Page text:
An enhanced system to randomize airport security activities is now in pilot operation at Los Angeles (LAX) and Pittsburgh (PIT) International Airports by the Transportation Security Administration (TSA).
TSA Program Manager Erin Steigerwald, left, with Milind Tambe. Other Viterbi School members of the GUARDS team include Chris Kiekintveld, Manish Jain, James Pita, Harish Bellamane and Bharat Patel.
Work on GUARDS is being done by the University of Southern California’s National Center for Risk and Economic Analysis of Terrorism Events (CREATE), led by Professor Milind Tambe of the USC Viterbi School of Engineering, in close cooperation with TSA and DHS S&T.
The USC team delivered a near-final version of GUARDS recently, and TSA is now making final evaluations. Success could result in TSA replacing its current tool with GUARDS in airports nationwide.
According to Tambe, “the goal of GUARDS is to choose a risk-efficient randomization of all unpredictable security related activities at airports, preventing observers from recognizing patterns in security procedures. GUARDS will use sophisticated software and game theory to determine high payoff targets for adversaries and produce randomized security assignments that maximize coverage with available security assets.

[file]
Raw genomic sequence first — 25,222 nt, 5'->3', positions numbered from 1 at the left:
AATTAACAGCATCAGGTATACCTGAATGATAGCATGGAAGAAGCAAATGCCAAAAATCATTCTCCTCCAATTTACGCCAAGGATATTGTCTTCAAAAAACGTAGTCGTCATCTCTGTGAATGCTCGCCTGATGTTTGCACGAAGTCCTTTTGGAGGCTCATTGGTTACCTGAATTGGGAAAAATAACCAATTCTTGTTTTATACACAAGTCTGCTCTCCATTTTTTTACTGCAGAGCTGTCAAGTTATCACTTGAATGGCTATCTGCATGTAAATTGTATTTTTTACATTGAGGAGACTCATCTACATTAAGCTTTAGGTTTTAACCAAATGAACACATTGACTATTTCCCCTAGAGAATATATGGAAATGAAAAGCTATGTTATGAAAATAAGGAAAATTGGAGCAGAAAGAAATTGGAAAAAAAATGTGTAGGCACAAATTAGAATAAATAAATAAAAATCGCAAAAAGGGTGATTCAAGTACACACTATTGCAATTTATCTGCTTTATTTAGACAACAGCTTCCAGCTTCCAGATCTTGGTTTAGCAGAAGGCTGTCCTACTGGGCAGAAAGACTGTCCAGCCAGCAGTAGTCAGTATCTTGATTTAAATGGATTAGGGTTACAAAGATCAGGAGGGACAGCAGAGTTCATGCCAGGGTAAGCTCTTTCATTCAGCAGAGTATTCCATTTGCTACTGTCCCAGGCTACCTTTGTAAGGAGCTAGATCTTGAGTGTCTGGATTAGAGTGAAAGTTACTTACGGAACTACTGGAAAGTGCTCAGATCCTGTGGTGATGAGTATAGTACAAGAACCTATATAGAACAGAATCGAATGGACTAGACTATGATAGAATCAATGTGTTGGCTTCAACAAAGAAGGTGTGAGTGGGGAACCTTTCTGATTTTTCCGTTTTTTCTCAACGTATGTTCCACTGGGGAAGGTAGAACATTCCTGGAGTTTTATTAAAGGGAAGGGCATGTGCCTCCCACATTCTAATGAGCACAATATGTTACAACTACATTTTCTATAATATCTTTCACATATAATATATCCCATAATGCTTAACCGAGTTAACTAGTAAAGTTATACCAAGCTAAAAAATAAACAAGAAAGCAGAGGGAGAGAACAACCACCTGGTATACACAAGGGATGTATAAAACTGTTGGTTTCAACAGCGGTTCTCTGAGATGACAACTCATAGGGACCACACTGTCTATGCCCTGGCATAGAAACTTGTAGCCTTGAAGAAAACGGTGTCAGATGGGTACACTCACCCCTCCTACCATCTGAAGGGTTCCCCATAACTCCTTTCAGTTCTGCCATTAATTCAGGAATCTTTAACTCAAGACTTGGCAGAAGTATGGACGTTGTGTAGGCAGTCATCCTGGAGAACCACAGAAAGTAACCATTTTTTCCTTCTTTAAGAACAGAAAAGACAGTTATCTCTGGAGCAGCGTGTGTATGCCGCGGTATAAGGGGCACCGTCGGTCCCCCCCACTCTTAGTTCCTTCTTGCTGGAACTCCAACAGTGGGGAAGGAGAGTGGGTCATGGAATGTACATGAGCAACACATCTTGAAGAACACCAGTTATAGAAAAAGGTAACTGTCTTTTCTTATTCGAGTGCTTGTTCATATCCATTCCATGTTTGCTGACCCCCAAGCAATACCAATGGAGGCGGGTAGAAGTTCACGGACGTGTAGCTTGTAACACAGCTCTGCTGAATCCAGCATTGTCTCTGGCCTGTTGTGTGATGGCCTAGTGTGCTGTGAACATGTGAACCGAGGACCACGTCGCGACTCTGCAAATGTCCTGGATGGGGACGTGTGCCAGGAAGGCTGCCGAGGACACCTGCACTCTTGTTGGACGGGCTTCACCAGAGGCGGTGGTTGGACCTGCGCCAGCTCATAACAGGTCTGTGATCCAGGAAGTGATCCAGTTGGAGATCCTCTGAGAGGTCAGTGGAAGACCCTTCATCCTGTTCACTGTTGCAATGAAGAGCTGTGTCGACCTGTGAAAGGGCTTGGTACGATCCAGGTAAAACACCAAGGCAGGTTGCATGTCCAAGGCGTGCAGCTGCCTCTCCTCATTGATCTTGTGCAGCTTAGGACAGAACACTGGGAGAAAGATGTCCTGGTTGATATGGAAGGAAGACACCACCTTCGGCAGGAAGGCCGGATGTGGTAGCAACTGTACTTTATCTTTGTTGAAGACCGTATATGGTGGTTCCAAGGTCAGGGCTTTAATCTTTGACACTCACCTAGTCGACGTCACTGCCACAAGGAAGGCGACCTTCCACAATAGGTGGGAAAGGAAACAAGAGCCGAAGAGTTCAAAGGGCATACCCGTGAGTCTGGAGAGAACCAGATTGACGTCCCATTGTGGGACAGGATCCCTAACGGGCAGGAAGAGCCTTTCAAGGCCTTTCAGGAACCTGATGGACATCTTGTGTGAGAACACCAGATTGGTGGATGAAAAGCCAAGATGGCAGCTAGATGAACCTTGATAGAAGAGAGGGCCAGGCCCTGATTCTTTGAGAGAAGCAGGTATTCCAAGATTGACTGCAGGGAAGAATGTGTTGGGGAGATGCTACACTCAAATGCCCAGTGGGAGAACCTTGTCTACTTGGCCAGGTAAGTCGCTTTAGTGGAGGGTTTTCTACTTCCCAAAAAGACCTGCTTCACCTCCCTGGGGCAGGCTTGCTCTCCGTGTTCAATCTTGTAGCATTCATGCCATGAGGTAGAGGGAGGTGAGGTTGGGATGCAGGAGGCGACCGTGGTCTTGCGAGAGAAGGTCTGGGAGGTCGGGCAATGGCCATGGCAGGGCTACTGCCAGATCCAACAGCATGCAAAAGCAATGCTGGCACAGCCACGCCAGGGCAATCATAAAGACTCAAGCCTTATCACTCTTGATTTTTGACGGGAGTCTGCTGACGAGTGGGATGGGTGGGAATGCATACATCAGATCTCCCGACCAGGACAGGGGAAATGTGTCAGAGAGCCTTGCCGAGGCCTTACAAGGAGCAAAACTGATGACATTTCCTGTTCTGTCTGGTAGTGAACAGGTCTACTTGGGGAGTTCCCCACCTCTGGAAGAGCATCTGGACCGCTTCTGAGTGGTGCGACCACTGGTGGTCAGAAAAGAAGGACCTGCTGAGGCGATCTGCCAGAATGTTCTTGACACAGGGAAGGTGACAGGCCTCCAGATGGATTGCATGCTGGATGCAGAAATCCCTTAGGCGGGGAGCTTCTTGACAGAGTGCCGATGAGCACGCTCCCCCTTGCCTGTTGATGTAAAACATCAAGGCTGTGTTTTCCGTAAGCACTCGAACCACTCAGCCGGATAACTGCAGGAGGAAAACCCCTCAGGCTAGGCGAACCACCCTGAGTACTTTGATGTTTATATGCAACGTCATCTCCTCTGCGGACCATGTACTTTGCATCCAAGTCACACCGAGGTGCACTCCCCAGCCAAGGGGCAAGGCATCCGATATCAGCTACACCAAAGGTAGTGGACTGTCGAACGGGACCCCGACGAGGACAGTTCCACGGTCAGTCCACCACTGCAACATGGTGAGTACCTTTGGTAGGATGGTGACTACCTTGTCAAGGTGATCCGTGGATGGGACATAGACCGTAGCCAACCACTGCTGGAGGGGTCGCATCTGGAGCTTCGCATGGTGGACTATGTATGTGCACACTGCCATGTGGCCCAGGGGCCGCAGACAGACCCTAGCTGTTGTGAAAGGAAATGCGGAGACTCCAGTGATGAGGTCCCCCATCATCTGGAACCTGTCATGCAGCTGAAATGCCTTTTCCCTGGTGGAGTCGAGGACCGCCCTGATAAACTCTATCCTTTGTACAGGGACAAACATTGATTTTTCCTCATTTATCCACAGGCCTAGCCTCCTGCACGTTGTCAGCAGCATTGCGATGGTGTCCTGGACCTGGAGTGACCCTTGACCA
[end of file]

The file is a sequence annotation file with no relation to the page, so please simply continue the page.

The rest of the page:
“This project will reduce the chance that adversaries, including insider threats, would be able to predict where the security assets are located, which specific personnel are staffing them and where they may be able to slip through undetected. The capabilities of the GUARDS system can be applied to any environment that could benefit from randomized assignments such as power plants, ports, transportation centers and any facility that employs security procedures,” Tambe concluded.
The present GUARDS effort builds upon an earlier USC-developed software system known as Assistant for Randomized Monitoring of Routes (ARMOR) and TSA’s existing unpredictable security program. Currently used by the Los Angeles World Airport’s Police Division, ARMOR provides law enforcement officers with an automated capability to randomize K-9 searches and vehicle checkpoints at Los Angeles International (LAX) Airport.
Though effective for specific applications such as K-9 assignments, ARMOR lacked the capability to deal with the much larger TSA challenge of randomizing security activities throughout an entire airport’s security infrastructure. GUARDS addresses these challenges, Tambe said.